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Hugos Frog Bar Cancels Live Music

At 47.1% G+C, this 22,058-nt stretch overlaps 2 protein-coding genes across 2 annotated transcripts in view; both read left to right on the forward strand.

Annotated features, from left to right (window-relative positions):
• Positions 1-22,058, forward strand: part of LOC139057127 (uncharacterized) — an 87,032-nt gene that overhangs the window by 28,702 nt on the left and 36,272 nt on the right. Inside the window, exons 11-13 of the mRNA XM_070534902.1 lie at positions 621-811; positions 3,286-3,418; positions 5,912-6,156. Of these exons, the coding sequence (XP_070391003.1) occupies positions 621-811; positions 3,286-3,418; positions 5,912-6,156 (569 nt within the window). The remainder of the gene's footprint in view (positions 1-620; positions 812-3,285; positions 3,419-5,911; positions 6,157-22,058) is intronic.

The name “Rush Street,” which denotes more a state of mind than an actual place, used to mean all of the nightlife north of Chicago Avenue up to Division Street, and from La Salle all the way east to the lake. But it’s no longer a place where you can find much live music, and it’s going to get even quieter in 2016. Hugo’s Frog Bar, which shares a kitchen with Gibsons, has decided that squeezing in a few more tables is a better idea than keeping alive a 25-year tradition of having a singing pianist that you could see in the window as you walk down the street. “Shocking,” says Donny Nichilo, the former sideman for Buddy Guy and founding member of The Mighty Blue Kings. “I just played there the Sunday and Monday before Christmas to a full bar of very warm, appreciative patrons, singing along, applauding, requesting tunes and leaving generous tips. And that don’t lie, because people don’t part with their money easily! If people are tipping, it’s because they are enjoying the music and the experience.” It was back in 1990 that Hugo’s opened, and following “The Big Easy” trend at that time for New Orleans cuisine and music, snagged blues pianist/singer Peter Dames away from his late night gig at Dick’s Last Resort, downstairs from the Baja Beach Club at North Pier. I remember this well because the dueling pianists loved to go downstairs after work and hear Peter blast out the kind of authentic honkey-tonk music that we loved. Peter played out the rest of his career there into the late ‘90s, and was eventually replaced by the excellent “Professor” John Gussaroff. A hard-core roots player from Brooklyn, he became a blues nut while studying at the University of Chicago, and found a musical home for himself at Hugo’s. As the times changed, so did the music. While resisting the temptation go completely pop, or to mimic the more plush, traditional sounds coming from Gibsons’ excellent, classy piano bar, Gussaroff started hiring players who could handle requests for Elton John and Billy Joel. Eventually, it was no longer a question of if you could sprinkle a couple of those tunes over a set of blues, but if you could you manage to play that stuff all night and still keep a honkey-tonk feeling. John “JT” Talmadge did this brilliantly for 10 years (column on him is in a 2013 Chicago Jazz issue), the last five of which he spent as the entertainment director. “I started working for the Gibsons Restaurant Group in 2005,” Talmadge recalls. “I played my first Hugo’s shift at the Naperville location, then became supervisor for the Rush Street (location) in 2010. Since then, the work has been steady for me—five nights a week, often doing double shifts or on my day off to cover a shift. I was in charge of scheduling and payroll, hiring and firing. As a performer, I was popular; I made pretty good tips. Customers would often return and make a point of letting me know that I’m the reason they’re back. It was a very good run. Five years as supervisor, 10 years total. I enjoyed myself tremendously. I’m thankful to the Gibsons Restaurant Group and Hugo’s Frog Bar for the opportunity to sharpen my craft, and to develop as a performer. But still I’m sad. Though some haven’t been a very good fit (temperamentally) for such a tiny room—the servers routinely use the top of the piano as a bussing station and an out-of-tune console piano has been stuck right underneath a TV that has always been on—Gussaroff and Talmadge have always been generous with putting individuals on the schedule when they have been in town or between gigs. And, despite the lack of space for the performer, it was known to musicians as a “fun room” where they were “allowed to play bluesy-type roots material.” So yet again, Chicago’s once preeminent live entertainment district has shriveled to a point that you could probably take all the acts in the entire area and stick them with a tip bucket in miniscule Mariano Park, 1031 North State St., which sits just across Bellvue Street from Hugo’s. How ironic that this beggar’s hang-out shares a name with the current, biggest employer of live music in Chicago—Mariano’s Fresh Markets, which runs live piano music and some trios at all of their 35 locations every weekend. Nichilo and myself (Archer) are fortunate to work there, and I imagine I’ll be making a call to the agent who books the store on JT’s behalf soon. Donny—also in a Chicago Jazz Magazine online archive—gets the last word. “I just came back from living and playing for 12 years in Brazil, and was immediately welcomed back to Hugo’s,” Nichilo adds. “Often, I spoke of this cool place to people in South America, explaining that this joint is pure ‘Chicago,’ the piano town, the heart of the blues and much more great American music. “Once Paris Hilton came in. I wanted to give her party a taste of authentic, homegrown Chicago music. And she was dancing in her seat, smiling and seeming to really be enjoying the blues—Chicago style! She left me a very generous tip. Michael Sneed called me and there was an account of this in the Sun-Times the next day. So I’m just sad and in shock … and confused. Hugo’s was doing great. Everyone I’ve talked to, employees and public alike, can’t imagine why this great Chicago tradition has to come to an end.”

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